Living near heavy traffic may lead to dementia as you grow older. People who live within 164 feet of highway-sized or similarly trafficked roads are 7% more likely to develop dementia compared with folks living around one-fifth mile away. The cause? Pollution, in the forms of both particles and noise.
These findings come from researchers at the University of Toronto, Carleton University, Dalhousie University, Oregon State University, and Health Canada, and are part of a study that set out to establish any connections between air pollution in cities, and dementia, Parkinson’s disease, and multiple sclerosis. What they found is that concentrated traffic pollution does indeed correlate with dementia, but not with Parkinson’s or MS.
The study took data from the records of over 6.5 million Ontario residents, aged from 20-85, and used their postal codes to map their homes. The researchers then sought any correlation between the two. What they found was a significant increase in dementia in those living near heavy traffic. The theory is that neurodegeneration is caused both by particles from the pollution and also by the noise of living near a busy road.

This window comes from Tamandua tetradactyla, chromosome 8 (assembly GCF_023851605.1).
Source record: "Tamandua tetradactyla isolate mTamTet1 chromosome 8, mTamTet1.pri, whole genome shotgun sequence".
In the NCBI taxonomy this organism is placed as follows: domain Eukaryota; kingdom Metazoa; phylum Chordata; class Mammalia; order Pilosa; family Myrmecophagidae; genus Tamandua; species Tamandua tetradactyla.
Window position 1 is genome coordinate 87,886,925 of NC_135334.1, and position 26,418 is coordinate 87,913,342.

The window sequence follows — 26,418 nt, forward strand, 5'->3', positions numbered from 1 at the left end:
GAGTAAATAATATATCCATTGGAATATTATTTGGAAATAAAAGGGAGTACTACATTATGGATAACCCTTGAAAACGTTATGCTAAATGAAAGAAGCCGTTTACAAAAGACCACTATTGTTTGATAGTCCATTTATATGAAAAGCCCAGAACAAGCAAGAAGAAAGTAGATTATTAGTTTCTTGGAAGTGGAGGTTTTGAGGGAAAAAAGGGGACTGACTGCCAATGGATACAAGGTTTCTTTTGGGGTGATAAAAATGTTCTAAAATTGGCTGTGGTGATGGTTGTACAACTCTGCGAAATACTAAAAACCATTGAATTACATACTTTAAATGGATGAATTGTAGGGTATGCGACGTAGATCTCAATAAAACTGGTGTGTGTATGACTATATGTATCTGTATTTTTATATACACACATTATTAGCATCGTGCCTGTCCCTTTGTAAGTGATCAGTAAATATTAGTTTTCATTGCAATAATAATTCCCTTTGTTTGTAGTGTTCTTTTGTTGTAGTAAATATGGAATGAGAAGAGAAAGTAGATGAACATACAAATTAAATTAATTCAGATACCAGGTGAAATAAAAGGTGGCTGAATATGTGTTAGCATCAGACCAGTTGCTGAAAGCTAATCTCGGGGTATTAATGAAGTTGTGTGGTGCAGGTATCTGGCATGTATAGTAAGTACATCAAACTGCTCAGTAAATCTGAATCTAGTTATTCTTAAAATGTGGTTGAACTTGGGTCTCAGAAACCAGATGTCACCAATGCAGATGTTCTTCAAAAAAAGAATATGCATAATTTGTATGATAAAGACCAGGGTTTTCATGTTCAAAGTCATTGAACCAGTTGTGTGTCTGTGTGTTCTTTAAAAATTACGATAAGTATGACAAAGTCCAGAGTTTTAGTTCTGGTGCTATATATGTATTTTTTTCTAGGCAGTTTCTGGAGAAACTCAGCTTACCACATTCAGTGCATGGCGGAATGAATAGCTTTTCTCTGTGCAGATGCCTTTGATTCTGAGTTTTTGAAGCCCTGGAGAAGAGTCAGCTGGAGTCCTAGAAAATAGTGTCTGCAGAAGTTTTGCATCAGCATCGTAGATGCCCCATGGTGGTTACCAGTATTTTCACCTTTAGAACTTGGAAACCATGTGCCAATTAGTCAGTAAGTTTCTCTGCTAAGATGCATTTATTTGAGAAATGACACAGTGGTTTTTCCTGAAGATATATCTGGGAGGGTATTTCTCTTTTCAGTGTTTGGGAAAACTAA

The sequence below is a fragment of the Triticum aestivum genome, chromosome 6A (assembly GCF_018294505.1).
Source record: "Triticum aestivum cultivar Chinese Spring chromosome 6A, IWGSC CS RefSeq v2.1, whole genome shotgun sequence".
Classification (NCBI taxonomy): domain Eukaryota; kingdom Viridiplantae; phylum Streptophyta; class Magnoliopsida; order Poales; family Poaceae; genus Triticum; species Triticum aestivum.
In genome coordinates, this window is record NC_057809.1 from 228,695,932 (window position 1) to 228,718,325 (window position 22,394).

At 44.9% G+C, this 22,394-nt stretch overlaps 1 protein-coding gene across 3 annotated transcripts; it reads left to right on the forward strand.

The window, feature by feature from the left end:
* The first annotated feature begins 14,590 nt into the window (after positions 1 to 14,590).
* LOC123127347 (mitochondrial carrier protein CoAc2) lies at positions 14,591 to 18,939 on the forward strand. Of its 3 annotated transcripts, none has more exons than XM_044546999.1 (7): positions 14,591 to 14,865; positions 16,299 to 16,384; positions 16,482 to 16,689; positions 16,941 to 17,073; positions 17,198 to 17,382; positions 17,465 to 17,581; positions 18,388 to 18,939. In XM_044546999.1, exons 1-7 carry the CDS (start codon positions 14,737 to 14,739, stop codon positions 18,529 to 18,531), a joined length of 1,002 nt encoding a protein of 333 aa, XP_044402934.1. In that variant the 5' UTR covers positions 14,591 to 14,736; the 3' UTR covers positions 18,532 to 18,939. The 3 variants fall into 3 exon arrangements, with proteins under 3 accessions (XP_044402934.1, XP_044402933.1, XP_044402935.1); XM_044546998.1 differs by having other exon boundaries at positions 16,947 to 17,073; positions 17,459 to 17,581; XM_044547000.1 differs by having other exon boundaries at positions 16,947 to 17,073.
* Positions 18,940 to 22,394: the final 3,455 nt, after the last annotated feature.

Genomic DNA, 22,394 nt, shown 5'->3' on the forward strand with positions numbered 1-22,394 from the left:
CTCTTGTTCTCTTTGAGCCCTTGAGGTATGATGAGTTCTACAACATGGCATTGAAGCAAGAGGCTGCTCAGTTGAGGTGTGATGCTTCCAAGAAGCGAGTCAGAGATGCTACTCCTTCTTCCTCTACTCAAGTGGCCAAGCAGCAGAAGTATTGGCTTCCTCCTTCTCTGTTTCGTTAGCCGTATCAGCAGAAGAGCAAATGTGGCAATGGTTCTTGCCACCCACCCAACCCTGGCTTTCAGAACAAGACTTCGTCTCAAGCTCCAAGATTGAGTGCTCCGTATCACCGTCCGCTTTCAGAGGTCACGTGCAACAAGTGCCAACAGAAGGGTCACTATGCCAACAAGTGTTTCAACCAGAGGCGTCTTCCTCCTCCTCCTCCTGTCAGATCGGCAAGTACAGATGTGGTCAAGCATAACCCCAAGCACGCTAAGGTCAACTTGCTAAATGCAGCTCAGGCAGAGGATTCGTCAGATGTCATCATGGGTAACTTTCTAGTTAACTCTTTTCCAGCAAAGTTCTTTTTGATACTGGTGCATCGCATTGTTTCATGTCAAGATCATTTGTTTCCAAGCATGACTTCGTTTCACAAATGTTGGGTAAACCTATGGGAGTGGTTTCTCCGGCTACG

One limitation of this study is, obviously that it only shows correlation, not causation. That is, there's no way to prove that living near busy roads is the cause of dementia. The most you can conclude is that people living close to heavy traffic also happen to develop dementia more readily. Busy roads are bad for any number of other reasons, so this can just be added to the argument of why we should get rid of them.
As more people move to live in cities—some estimates say 70% of the world's population will live in urban areas by 2050—these problems will only increase. The most desirable solution is to remove cars altogether, along with heavy goods vehicles. Failing that, zero-emissions cars reduce both pollution and noise, so at least they won't be physically damaging innocent people who just happen to live nearby.